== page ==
- perceives information (sensing v. intuition),
- makes decisions (thinking v. feeling) and
- lives their life (judging v. perceiving).
Four preferences – one from each pair – make up your personality type. This is indicated by the four letters that refer to each preference (in bold above). There are 16 different personality types in all:
Each personality type is unique. It is the combination of the four preferences that make you who you are, not the sum of them. Being one type, rather than another, does not bring with it any special status. It is not better to be an ENTP instead of an ENTJ, for example. An ENTP may function better in certain environments than an ENTJ would, while the opposite would be true in others.
You can take the test online here: http://www.teamtechnology.co.uk/mmdi/questionnaire/ - there is a free version and you have the choice to pay for a more detailed report afterwards. The site offers a personal career profile which costs £2.95. You can then see the type of jobs that are most likely to be enjoyed by your personality type. My personality type (INFP), for example, is most happy doing jobs around entrepreneurship which is very true of me. The report goes on to actually suggest some careers at the end, offering you both a profile match score and a job enjoyment score.
Making a choice
Armed with your mind map, profile type and some suggested careers, it’s time to do some further research on what career might suit you best. But before you go on, make sure you’re in the right mindset for this. Henry Ford said:
“Whether you think you can, or you think you can’t — you’re right.”
Aside from any definite physical limitations that you can’t do anything about, you really can do anything. No career is beyond you. So never look at an opportunity and say ‘I could never do that’. You absolutely can.
In the very first lecture I went to, my first year LL.B tutor told my group that if they wanted to be solicitors or barristers, they might as well give up now. He said it was too hard to get a training contract or pupillage so we might as well not try. Fortunately I’m stubborn as hell and I took that as a cue to (successfully) prove him wrong. Don’t listen to people like him, especially if they’re just bitter because they themselves couldn’t get a training contract and ended up getting paid to demotivate first year law students instead…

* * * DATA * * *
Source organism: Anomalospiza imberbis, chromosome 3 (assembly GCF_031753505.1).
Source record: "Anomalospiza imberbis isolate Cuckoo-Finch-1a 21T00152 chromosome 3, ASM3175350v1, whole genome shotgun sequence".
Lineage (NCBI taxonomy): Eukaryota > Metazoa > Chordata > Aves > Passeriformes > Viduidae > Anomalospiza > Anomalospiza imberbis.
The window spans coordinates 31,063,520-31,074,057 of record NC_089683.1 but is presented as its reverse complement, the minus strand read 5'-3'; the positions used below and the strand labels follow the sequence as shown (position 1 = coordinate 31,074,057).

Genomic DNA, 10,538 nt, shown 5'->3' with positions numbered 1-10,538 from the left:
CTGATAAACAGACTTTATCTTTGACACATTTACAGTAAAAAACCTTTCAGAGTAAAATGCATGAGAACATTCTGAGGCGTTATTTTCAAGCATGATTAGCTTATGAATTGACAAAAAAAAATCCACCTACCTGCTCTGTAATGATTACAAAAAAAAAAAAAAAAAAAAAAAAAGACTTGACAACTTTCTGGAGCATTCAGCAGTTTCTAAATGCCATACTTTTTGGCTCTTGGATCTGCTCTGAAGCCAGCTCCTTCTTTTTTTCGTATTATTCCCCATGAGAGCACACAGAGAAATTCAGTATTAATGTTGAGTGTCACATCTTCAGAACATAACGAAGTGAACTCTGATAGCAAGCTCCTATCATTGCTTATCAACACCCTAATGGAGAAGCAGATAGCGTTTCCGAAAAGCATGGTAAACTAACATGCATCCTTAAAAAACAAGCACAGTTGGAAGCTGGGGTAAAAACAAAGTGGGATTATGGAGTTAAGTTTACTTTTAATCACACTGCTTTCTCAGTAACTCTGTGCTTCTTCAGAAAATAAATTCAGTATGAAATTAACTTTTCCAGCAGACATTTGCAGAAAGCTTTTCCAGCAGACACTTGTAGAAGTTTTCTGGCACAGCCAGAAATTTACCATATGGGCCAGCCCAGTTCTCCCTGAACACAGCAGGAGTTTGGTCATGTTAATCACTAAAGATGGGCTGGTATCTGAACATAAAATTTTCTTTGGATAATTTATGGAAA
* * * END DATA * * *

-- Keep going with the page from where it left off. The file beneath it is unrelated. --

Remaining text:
It’s also important at this stage not to have set ideas about jobs (who does them and what the work is like) – there are so many misconceptions and you shouldn’t let this restrict your career choices. Take some time to find out what is really involved. Stay open minded and be receptive to new job ideas. Don’t reject careers without some consideration first.
A helping hand
To kick start your search, here are some places and people who will help you:
- If you’re already studying, check with your tutors and other staff in your department as these may have expertise and links regarding jobs and employers in their field.
- Check graduate directories, such as Prospects and Hobsons which you can get from your institution’s careers service. Some are also available online – see Kent Uni’s web page on this - http://www.kent.ac.uk/careers/graddirectories.htm
- Jobs websites – here are my favourites:
- The Guardian – http://jobs.guardian.co.uk
- Total Jobs - http://www.totaljobs.com/
- Reed - http://www.reed.co.uk/
- Monster - http://www.monster.co.uk/
- All The Top Bananas – http://www.allthetopbananas.com/
- Directgov – http://jobseekers.direct.gov.uk/
- Jobs direct – http://www.jobsearch.co.uk/
- Fish4jobs – http://www.fish4.co.uk/
- Local recruit – http://www.localrecruit.co.uk/
- Specialist journals and websites – e.g. The Legal Executive Journal for law jobs, the Times Higher Education Supplement for academic and research posts in Higher Education, New Scientist and Nature for scientific research, The Bookseller for publishing.
The two most important things you can take away from this article are this:
- Your decision doesn’t bind you for the rest of your life. If you don’t like what you’re doing, stop doing it and do something else.
- You can do anything you want to. Never let anyone tell you otherwise.